OMIG, Abstract 16
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Clinical Experience with Acanthamoeba Keratitis at the Cole Eye Institute, 1999-2008
Qian Y, Meisler DM, Langston RHS, Jeng BH.
Cole Eye Institute, Cleveland Clinic, Cleveland, OH
Purpose: To review the clinical presentations, risk factors, medical and surgical management, and outcomes of patients with acanthamoeba keratitis (AK).
Methods: Retrospective review of medical records of all patients suspected for having AK from January 1999 through May 2008 at Cole Eye Institute.
Results: Thirty-one eyes of 28 patients were identified as having either culture or tissue proven AK or presumed AK based on clinical exam and response to treatment. The mean age was 35.5 years (range 13-61). Mean follow-up was 22.1 months (range 0-72). Risk factors identified for AK were exposure to contaminated water, poor CL hygiene, overnight wear of CL, and history of trauma. Twenty-three of 31 (74.2%) eyes presented with pain. The average duration of symptoms prior to diagnosis was 6.7 weeks (range 0-36). Clinical presentations included early AK: epithelial disease only in 9 of 31 (29%) eyes or perineuritis in 6 of 31 (19.4%) eyes, or late AK: stromal disease with or without epithelial disease in 22 of 31 (71%) eyes or ring infiltrate in 10 of 31 (32.3%) eyes. Most eyes were treated with combination topical polyhexamethylene biguanide, propamidine, neomycin, or chlorhexidine eyedrops. Oral itraconazole was given in 19 of 29 (65.5%) cases. Mean duration of topical treatment was 7.5 months (range 0.3-22). All 7 early AK cases had best corrected visual acuity of 20/30 or better at last followup. Seven of 11 (63.6%) late AK cases achieved 20/30 or better. Complications from AK (cataract, glaucoma) were observed in 6 of 29 (20.7%) patients. Eight of 29 eyes underwent surgical intervention. Five patients had recurrences of AK. One patient demonstrated cysts in the corneal button, despite 15 months of maximum medical treatment and 5 months off all medical treatment.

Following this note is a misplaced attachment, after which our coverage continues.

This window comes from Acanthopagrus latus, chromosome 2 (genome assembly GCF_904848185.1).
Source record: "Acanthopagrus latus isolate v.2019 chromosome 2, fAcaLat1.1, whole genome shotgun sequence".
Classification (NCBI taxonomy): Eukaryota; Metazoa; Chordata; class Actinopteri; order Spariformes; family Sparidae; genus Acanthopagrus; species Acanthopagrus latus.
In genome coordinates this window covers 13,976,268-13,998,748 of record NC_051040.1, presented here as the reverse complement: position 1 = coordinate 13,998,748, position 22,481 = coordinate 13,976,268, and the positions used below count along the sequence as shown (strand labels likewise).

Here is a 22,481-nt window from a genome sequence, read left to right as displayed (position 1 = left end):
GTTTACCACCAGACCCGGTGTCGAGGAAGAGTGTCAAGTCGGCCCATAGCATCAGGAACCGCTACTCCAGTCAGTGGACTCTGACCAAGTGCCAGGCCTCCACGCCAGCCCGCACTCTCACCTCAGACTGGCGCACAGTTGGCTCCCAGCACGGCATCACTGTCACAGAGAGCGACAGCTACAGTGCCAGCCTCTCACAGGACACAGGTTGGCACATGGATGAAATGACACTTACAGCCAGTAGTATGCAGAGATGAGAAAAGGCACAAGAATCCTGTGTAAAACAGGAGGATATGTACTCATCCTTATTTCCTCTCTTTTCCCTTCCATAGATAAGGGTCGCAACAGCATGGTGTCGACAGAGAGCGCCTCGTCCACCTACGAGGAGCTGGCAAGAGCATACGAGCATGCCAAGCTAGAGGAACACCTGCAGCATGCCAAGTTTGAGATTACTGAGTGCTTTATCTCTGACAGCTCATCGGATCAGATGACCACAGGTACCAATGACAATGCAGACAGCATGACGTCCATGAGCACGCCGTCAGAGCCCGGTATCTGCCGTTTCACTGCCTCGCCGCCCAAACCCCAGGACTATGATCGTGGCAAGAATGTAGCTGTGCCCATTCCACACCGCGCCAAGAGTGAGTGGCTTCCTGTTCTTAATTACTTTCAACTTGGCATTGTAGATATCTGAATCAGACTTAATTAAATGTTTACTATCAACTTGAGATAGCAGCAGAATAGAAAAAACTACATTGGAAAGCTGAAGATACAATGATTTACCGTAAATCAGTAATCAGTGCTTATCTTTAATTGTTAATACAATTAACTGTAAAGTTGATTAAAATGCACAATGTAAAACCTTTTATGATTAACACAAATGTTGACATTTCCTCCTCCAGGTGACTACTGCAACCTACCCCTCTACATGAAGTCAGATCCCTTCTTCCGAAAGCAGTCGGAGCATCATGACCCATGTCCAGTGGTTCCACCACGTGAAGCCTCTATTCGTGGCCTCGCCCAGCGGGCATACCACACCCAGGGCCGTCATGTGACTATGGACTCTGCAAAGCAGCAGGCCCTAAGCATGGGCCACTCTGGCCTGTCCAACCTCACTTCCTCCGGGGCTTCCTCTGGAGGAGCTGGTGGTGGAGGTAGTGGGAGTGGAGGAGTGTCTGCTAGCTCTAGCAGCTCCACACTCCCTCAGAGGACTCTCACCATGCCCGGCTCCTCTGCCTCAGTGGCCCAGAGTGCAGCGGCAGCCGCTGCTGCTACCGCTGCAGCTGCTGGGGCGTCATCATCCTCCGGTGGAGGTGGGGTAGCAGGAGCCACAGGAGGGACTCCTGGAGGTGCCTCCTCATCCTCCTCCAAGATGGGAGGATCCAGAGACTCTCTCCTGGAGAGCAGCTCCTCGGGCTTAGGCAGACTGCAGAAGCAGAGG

Conclusions: The most common risk factor for AK continues to be CL wear. AK requires prolonged and intense treatment, although good final visual acuity can be achieved. Acanthamoeba cysts can still persist in a non-inflamed cornea after extensive medical therapy.
Supported in part by a Research to Prevent Blindness Challenge Grant and NIH 1KL2 RR24990 Multidisciplinary Clinical Research Training Grant (BHJ).
Disclosure Code: N